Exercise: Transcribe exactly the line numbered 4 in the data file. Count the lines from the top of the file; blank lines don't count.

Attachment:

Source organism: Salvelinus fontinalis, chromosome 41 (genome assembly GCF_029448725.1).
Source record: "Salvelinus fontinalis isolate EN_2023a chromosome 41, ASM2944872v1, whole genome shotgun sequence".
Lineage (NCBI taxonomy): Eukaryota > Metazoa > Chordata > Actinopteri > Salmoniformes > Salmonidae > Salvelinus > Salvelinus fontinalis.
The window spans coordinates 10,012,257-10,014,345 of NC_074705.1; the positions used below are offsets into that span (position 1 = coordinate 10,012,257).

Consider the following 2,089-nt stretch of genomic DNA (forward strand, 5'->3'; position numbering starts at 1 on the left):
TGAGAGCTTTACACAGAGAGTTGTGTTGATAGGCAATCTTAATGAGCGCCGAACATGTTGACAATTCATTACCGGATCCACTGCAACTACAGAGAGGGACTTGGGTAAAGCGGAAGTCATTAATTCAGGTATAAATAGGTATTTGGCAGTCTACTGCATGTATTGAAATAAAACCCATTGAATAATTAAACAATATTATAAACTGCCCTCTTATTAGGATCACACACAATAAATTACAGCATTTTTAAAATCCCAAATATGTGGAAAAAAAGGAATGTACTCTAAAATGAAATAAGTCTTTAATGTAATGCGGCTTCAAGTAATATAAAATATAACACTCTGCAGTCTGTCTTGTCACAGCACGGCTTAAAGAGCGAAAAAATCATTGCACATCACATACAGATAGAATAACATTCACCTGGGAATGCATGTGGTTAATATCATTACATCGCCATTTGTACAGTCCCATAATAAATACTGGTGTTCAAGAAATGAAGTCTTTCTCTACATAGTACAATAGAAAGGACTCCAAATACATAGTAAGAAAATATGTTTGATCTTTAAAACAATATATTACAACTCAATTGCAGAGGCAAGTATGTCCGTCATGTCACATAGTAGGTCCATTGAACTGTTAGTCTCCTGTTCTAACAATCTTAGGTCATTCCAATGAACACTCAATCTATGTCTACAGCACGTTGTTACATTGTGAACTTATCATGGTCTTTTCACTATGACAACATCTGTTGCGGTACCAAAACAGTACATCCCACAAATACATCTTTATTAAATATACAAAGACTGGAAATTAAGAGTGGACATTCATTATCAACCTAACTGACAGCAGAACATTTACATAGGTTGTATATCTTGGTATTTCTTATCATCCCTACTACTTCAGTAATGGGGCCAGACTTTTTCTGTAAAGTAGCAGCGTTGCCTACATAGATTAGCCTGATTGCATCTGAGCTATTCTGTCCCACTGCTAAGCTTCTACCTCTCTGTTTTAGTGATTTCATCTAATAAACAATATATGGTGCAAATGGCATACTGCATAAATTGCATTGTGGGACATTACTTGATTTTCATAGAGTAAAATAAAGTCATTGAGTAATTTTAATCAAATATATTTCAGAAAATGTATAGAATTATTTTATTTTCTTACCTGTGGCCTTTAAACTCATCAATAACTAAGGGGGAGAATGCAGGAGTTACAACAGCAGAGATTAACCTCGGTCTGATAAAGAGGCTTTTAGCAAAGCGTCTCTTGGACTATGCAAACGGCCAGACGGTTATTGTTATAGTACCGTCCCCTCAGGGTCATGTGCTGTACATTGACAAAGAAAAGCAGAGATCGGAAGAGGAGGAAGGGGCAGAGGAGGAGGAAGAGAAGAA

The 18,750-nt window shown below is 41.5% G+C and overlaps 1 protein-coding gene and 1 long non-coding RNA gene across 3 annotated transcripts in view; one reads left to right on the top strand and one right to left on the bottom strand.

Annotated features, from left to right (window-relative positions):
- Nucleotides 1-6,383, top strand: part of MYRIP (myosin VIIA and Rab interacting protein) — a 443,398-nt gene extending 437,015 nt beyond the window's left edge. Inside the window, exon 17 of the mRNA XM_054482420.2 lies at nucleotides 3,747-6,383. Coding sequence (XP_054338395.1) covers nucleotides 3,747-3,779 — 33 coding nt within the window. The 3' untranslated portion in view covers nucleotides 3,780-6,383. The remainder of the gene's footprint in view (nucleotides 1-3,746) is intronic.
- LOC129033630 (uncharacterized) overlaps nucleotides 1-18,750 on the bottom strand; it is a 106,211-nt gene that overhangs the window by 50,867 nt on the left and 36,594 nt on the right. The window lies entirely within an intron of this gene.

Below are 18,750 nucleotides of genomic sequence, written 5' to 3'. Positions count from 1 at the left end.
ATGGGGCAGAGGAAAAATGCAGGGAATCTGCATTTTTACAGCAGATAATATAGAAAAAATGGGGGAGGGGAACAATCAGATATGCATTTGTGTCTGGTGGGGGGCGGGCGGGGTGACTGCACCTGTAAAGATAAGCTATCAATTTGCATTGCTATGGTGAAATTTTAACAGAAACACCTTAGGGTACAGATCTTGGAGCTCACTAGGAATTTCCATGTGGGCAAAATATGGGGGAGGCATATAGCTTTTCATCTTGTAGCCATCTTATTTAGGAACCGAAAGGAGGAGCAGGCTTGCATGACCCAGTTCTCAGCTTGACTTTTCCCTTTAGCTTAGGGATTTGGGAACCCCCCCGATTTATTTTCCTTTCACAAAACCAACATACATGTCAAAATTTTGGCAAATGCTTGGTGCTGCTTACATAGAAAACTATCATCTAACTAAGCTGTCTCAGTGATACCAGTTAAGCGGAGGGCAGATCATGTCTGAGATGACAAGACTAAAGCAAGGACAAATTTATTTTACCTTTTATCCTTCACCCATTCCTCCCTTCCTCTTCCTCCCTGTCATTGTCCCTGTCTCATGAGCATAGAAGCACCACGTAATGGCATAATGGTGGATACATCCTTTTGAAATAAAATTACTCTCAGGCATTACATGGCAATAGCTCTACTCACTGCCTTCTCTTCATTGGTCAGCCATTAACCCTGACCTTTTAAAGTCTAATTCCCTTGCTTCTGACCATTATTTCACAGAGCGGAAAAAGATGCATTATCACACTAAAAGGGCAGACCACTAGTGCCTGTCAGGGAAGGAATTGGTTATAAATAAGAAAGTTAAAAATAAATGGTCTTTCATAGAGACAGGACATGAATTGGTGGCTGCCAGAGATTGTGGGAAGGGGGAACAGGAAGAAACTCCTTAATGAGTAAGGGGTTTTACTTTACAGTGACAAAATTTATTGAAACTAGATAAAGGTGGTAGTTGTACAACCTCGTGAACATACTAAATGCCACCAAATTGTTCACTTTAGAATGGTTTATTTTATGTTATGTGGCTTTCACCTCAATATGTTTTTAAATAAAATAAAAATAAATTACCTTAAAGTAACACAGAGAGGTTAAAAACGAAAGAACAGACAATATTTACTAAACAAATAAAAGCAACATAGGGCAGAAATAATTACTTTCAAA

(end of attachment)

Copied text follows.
The window spans coordinates 10,012,257-10,014,345 of NC_074705.1; the positions used below are offsets into that span (position 1 = coordinate 10,012,257).